Today has been a fascinating day. Initial thoughts: The DOCOMOMO-US symposium is full of passionate, welcoming people with a wide breadth of knowledge on late-twentieth century and recent architecture, but it has also reinforced what a niche it still is. Perhaps that’s largely a matter of its youth. Like earlier time periods in architectural history, architects are the first major source of support. Each era has taken time to be embraced by wider audiences and to extend beyond landmark buildings. Many attendees are preservationists or preservation architects, but the masterworks are the focus of content – not vernacular/popular modernism or non-urban modernism (at least not in Day 1). There was one presentation calling attention to the legacy of ‘forgotten’ local architects, which was a call that resonated with me. The speaker encouraged the audience to go back to primary sources to fill in the gaps that have yet to be enshrined in monographs and textbooks.
The first session I attended talked about regional modernism of Minnesota (mostly Twin Cities), Chicago, and Oregon (churches). The second was a discussion panel on social media and advocacy. In the afternoon, they brought us all together for a panel with children and one spouse of three influential architects and one architect-turned-architectural-photographer. Then we split up again and I joined a tour of Modernist churches in St. Paul. One of the churches was a design by Sioux Falls’ Harold Spitznagel for the Jehovah Lutheran Church. Despite being called one of the more “obscure” architects on the tour (which, I suppose, in context with Eliel and Eero Saarinen and others could be understandable… but it speaks to my later point), I found great resonance between Jehovah Lutheran and Our Savior’s Lutheran in Sioux Falls. The Saarinen church we visited, the 1949 Christ Church Lutheran (recently a National Historic Landmark), then greatly struck a chord to Spitznagel’s work, not only at Our Savior’s but also at least the exterior of St. Mary’s Catholic Church in Sioux Falls. (A potential research avenue?)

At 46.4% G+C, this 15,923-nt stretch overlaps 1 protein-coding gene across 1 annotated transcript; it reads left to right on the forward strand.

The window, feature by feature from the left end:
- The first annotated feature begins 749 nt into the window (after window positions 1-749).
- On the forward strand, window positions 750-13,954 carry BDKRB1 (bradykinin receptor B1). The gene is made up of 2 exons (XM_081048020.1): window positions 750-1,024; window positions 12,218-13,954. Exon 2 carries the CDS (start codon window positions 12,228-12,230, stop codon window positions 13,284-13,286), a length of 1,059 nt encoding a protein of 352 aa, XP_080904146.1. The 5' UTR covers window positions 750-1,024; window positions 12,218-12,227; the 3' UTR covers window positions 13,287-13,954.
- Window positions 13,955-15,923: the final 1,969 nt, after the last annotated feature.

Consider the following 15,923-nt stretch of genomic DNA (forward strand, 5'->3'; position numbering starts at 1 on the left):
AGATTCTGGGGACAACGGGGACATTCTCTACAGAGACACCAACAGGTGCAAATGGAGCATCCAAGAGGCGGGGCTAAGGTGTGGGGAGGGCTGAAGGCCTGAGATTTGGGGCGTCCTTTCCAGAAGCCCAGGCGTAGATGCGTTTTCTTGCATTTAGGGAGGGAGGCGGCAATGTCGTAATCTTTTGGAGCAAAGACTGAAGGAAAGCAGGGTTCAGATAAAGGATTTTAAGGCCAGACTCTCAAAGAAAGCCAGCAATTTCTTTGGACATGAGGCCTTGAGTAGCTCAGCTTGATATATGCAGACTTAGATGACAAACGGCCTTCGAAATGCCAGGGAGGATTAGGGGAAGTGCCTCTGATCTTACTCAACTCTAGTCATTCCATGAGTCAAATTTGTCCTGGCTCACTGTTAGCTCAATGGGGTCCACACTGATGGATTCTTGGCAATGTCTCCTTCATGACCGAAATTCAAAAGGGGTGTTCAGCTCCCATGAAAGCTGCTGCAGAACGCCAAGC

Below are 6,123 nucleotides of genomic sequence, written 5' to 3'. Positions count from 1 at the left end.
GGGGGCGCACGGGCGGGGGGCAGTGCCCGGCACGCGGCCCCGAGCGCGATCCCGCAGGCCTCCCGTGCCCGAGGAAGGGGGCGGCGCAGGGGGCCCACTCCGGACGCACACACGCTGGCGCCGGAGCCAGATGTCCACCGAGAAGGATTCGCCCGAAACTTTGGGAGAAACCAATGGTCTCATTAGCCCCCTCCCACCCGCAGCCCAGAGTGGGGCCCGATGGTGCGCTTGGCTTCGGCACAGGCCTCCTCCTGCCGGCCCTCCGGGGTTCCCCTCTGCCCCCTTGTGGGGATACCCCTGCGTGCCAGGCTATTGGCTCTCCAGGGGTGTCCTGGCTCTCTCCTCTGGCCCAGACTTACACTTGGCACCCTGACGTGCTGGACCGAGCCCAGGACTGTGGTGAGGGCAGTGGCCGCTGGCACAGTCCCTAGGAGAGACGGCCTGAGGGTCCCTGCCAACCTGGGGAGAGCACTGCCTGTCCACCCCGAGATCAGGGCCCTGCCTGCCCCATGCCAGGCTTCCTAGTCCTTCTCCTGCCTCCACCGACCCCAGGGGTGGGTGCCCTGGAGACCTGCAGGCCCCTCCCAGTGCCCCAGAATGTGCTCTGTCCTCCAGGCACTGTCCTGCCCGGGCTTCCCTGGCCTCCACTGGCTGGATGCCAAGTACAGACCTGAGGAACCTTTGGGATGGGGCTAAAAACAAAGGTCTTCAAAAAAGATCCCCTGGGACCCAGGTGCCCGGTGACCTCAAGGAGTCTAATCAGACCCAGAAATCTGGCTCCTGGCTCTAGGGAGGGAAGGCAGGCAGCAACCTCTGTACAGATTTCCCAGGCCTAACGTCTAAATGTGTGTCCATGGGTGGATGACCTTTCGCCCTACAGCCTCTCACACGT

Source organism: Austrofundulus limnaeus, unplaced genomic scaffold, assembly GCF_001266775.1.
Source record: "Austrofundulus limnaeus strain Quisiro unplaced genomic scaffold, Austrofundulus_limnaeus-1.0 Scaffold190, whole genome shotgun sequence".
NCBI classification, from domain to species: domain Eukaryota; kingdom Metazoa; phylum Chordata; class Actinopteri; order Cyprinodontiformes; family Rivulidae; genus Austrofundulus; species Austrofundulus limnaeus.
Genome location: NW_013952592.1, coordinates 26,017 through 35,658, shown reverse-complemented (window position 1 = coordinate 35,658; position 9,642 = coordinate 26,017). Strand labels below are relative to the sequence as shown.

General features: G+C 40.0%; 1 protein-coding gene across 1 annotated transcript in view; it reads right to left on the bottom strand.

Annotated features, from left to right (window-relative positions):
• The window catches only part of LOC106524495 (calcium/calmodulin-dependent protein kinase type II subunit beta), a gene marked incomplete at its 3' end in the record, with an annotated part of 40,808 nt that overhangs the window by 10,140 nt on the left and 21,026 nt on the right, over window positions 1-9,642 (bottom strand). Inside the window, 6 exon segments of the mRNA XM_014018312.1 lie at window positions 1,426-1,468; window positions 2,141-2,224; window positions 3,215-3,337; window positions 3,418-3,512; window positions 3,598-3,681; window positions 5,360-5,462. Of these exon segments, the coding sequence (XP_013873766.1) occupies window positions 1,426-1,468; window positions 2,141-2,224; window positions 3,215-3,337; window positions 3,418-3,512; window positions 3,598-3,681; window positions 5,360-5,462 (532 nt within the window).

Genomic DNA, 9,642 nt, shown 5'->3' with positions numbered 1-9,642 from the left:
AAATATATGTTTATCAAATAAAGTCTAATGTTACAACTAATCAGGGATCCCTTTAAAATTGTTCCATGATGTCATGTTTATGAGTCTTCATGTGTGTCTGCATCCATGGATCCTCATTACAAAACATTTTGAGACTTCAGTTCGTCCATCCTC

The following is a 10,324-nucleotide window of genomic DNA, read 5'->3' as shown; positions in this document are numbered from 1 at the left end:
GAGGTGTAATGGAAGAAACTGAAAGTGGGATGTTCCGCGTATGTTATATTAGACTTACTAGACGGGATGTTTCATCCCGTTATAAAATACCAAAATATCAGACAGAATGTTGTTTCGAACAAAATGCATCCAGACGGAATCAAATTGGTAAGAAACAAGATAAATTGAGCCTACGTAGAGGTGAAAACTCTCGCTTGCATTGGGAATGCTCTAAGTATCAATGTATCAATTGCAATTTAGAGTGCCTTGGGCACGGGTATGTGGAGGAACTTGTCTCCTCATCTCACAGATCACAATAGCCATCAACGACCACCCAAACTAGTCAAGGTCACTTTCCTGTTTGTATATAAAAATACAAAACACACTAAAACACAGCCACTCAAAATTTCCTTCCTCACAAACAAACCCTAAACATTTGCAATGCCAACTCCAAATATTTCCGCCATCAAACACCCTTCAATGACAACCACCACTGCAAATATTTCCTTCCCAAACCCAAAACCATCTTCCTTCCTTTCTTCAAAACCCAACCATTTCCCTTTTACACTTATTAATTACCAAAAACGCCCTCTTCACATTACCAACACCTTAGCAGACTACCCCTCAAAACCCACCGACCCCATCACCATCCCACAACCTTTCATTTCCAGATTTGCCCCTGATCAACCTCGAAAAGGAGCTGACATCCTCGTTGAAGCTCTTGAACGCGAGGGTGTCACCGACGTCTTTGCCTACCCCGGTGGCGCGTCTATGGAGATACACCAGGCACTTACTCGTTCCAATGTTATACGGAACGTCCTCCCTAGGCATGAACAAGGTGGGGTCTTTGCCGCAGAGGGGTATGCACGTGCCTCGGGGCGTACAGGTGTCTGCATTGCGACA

They also announced that the proceedings of the symposium are going to be published, and video of the presentations will be going up on the DOCOMOMO-US/MN website.
Now for pictures, which are a fraction of those I actually took… First, Pillsbury Hall, a stunning Romanesque building, because I had a few minutes to kill before registration began this morning.
We met in Rapson Hall on the University of Minnesota campus.
On the Modern Worship tour in St. Paul, we visited the Church of St. Columba, 1951, by Barry Byrne. I believe Byrne also designed the Sts. Peter and Paul Catholic Church in Pierre.
Then we had a wonderful tour from long-time member of the 1956 Mt. Zion Temple on Summit Avenue, designed by German-born architect Erich Mendelsohn, who had to leave Berlin in the wake of Nazi expansion. Two architects discussed at earlier panels had come to the U.S. from Europe for the same reason (or close to it). Our guide talked about the postwar Jewish community wanting a design that announced their continued survival in the world – “We are here.” She also talked about the incorporation of significant numbers (like ten and seven) as well as Hebrew characters into the fabric of the design.
The third stop was the Weyerhauser Memorial Chapel at Macalester College, designed by Dewey Thorbeck with the firm Cerny Associates in 1968. Cerny Associates apparently had a legacy of incubating young architectural talent.
Fourth was South Dakota architect Harold Spitznagel’s Jehovah Lutheran Church, from 1963.
The final stop was a relatively newly-designated National Historic Landmark, Christ Church Lutheran, which has a sanctuary and church designed by Eliel Saarinen in 1949, and a corresponding education/admin wing designed by his son Eero Saarenin in 1962. The preparer of the National Register and National Historic Landmark designations was our guide. It was an early and influential piece of modern religious architecture that embraced the warmth and spirituality that modernism could offer. The pastor also spoke briefly and indicated that, in the postwar era, the German-Lutheran congregation wanted a “new” church in more ways than one.